By Philip Steinberg, Professor of Political Geography, Durham University and Berit Kristoffersen, Associate Professor, Department of Social Sciences, UiT – The Arctic University of Norway
Photo courtesy of US National Snow and Ice Data Center, http://nsidc.org/arcticseaicenews/files/2012/09/Figure4b.png
Drawing chaotic natures onto mobile seascapes
Amidst a steady stream of news stories announcing record-setting lows in sea ice extent, our recent publication in Transactions of the Institute of British Geographers asks a question that is fundamental to efforts to understand and manage our changing planet: What is sea ice?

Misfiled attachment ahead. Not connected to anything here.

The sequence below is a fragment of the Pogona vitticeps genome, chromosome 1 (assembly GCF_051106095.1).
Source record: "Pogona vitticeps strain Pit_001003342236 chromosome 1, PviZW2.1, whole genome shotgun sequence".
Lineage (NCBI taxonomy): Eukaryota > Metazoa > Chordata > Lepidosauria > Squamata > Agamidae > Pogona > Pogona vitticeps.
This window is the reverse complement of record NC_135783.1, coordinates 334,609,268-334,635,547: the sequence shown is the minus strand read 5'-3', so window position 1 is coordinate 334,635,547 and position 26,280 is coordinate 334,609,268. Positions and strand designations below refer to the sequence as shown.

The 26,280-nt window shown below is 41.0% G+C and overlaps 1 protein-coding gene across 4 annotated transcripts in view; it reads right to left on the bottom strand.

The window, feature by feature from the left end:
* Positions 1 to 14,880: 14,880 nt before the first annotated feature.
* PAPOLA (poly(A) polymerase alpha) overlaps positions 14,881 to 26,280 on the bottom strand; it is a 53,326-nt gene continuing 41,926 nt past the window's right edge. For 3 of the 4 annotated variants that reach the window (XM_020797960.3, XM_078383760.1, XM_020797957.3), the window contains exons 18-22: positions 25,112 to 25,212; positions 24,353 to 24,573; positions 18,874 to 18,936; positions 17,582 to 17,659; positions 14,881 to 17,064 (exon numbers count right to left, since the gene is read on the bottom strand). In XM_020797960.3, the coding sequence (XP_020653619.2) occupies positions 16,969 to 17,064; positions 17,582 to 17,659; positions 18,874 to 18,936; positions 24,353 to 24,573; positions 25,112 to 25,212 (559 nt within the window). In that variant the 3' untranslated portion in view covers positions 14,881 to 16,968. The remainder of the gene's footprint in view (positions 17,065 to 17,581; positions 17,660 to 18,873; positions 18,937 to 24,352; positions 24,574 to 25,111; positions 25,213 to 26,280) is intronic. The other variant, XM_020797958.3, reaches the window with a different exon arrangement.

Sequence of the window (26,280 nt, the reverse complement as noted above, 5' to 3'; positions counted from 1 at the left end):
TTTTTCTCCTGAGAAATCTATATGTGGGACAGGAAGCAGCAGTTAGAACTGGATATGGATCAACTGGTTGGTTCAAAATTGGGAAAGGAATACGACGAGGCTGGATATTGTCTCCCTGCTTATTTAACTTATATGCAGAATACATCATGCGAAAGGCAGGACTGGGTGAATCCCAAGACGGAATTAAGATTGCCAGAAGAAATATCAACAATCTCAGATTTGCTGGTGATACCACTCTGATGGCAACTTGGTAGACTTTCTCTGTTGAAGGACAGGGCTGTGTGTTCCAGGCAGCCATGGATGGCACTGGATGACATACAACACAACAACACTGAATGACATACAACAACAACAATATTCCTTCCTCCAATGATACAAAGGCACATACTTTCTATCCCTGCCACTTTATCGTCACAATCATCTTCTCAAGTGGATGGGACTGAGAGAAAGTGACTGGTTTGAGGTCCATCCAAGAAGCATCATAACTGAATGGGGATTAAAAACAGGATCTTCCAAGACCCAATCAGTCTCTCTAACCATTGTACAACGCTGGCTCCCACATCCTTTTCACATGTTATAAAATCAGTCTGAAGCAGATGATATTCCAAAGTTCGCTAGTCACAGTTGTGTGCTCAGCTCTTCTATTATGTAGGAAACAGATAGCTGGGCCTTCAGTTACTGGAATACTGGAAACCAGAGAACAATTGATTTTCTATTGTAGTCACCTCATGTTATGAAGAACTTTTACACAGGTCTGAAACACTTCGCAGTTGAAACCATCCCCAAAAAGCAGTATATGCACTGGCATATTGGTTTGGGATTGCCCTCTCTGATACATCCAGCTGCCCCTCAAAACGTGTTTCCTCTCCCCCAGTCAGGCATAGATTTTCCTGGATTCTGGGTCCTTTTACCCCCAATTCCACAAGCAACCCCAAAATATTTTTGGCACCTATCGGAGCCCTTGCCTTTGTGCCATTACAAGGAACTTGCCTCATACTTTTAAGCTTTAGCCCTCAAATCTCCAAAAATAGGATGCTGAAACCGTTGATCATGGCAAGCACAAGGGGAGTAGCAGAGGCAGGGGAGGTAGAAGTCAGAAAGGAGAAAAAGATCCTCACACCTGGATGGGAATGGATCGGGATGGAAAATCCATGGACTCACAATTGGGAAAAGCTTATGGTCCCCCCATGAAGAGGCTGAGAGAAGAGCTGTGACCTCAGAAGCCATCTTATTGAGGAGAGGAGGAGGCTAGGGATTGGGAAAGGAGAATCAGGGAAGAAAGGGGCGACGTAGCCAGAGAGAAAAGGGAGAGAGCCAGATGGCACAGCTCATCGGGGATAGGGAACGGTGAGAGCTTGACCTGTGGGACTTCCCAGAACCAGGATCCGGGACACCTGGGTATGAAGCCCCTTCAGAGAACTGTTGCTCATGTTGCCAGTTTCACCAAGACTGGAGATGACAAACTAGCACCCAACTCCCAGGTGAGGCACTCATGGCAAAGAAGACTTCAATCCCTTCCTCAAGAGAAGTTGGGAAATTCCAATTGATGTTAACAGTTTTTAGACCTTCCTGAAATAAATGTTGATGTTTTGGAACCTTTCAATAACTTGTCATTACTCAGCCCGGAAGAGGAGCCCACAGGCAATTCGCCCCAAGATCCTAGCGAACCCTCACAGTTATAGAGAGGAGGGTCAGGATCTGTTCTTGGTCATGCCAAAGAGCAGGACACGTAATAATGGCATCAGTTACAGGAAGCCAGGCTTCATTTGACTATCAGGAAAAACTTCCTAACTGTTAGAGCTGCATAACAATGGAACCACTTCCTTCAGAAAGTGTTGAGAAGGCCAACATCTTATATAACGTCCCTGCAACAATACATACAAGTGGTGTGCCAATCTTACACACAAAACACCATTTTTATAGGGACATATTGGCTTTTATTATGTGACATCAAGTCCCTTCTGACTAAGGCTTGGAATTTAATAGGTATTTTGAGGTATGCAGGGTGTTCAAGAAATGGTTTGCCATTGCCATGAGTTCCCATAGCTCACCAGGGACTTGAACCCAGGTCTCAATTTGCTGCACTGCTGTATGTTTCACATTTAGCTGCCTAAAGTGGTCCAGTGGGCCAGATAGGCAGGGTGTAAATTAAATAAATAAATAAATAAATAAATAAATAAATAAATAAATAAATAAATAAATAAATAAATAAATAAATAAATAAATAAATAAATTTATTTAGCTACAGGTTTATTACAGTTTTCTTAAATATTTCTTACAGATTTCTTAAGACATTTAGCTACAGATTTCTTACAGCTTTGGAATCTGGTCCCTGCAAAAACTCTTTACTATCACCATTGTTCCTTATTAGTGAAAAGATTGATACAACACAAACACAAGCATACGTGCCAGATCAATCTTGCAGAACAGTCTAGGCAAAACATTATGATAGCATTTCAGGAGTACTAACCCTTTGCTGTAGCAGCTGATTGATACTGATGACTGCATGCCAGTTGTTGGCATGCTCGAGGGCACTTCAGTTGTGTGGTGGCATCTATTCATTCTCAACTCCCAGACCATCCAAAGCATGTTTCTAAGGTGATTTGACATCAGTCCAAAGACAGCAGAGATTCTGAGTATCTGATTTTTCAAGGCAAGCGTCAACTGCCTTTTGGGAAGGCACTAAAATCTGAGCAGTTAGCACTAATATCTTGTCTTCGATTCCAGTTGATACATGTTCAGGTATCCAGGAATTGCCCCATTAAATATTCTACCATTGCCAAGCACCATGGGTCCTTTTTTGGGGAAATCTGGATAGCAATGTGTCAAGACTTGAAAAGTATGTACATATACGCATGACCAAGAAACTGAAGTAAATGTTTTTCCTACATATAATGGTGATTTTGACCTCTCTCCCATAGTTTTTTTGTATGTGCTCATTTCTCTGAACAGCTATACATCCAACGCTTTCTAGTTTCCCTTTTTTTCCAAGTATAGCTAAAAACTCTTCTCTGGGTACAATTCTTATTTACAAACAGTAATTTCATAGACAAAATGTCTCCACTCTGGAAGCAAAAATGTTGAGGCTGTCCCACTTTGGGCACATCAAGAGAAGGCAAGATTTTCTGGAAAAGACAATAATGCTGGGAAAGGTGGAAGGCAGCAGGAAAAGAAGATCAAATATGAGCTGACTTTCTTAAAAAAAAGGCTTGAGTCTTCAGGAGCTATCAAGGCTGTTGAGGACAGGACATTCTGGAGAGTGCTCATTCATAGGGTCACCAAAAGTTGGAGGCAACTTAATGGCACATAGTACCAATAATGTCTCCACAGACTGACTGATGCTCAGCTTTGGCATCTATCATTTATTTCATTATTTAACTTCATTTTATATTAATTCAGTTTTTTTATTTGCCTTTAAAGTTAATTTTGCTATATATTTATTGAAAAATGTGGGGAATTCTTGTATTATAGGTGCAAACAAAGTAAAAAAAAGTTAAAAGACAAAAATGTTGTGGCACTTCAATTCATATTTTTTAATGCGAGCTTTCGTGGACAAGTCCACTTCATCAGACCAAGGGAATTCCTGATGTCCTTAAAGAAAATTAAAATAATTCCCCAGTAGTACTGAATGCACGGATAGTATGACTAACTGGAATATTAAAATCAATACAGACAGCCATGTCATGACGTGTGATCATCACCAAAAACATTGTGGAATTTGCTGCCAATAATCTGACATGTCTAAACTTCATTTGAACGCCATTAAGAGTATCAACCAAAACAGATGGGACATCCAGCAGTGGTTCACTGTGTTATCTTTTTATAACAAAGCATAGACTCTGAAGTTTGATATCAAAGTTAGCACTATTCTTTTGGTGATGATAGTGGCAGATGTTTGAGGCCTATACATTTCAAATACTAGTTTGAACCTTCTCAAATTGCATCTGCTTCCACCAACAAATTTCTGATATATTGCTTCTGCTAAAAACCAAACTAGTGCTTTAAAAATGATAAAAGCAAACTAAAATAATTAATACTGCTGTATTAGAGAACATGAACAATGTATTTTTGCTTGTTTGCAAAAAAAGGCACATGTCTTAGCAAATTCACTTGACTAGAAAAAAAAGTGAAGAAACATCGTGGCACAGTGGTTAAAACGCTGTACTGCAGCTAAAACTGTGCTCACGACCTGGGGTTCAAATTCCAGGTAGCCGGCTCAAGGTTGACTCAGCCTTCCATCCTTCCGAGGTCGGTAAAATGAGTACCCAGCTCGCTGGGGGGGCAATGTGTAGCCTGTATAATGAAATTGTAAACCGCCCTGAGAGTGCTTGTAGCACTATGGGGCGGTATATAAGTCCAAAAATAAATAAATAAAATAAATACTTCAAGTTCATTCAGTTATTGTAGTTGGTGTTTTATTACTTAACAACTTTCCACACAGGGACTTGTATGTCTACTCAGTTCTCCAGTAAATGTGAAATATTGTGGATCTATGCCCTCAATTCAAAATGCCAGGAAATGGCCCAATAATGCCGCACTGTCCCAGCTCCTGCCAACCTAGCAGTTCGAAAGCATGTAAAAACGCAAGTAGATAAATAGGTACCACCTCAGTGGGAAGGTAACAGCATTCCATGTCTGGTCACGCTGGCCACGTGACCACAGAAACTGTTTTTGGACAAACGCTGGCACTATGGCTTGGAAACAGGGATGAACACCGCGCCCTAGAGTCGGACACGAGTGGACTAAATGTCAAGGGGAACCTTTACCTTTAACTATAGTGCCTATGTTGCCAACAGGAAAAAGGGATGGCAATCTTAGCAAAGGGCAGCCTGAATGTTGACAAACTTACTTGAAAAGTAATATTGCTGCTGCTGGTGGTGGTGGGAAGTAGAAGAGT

Sea ice is never simply frozen sea water. It exists amidst dynamic processes of freezing, melting, and brine rejection; it supports complex ecosystems of primary algal production; its edge (where sea ice extent meets open water) is never clearly defined; and because that edge is perpetually moving it can never easily be mapped. Yet in spite of, or perhaps because of, sea ice’s indeterminacy…
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